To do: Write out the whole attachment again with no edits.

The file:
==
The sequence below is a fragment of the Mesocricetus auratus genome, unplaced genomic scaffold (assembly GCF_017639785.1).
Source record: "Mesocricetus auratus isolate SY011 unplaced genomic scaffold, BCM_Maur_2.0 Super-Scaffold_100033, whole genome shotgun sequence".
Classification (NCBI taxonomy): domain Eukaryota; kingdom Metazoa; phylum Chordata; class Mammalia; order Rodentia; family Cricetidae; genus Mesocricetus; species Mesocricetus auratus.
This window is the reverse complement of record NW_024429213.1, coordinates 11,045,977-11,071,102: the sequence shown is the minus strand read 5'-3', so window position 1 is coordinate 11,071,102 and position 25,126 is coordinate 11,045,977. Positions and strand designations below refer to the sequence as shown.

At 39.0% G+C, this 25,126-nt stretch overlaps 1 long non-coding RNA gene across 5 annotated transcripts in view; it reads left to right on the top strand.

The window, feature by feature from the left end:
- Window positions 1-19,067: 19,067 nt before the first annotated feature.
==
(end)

The sequence below is a fragment of the Mesocricetus auratus genome, unplaced genomic scaffold (assembly GCF_017639785.1).
Source record: "Mesocricetus auratus isolate SY011 unplaced genomic scaffold, BCM_Maur_2.0 Super-Scaffold_100033, whole genome shotgun sequence".
Classification (NCBI taxonomy): domain Eukaryota; kingdom Metazoa; phylum Chordata; class Mammalia; order Rodentia; family Cricetidae; genus Mesocricetus; species Mesocricetus auratus.
This window is the reverse complement of record NW_024429213.1, coordinates 11,045,977-11,071,102: the sequence shown is the minus strand read 5'-3', so window position 1 is coordinate 11,071,102 and position 25,126 is coordinate 11,045,977. Positions and strand designations below refer to the sequence as shown.

At 39.0% G+C, this 25,126-nt stretch overlaps 1 long non-coding RNA gene across 5 annotated transcripts in view; it reads left to right on the top strand.

The window, feature by feature from the left end:
- Window positions 1-19,067: 19,067 nt before the first annotated feature.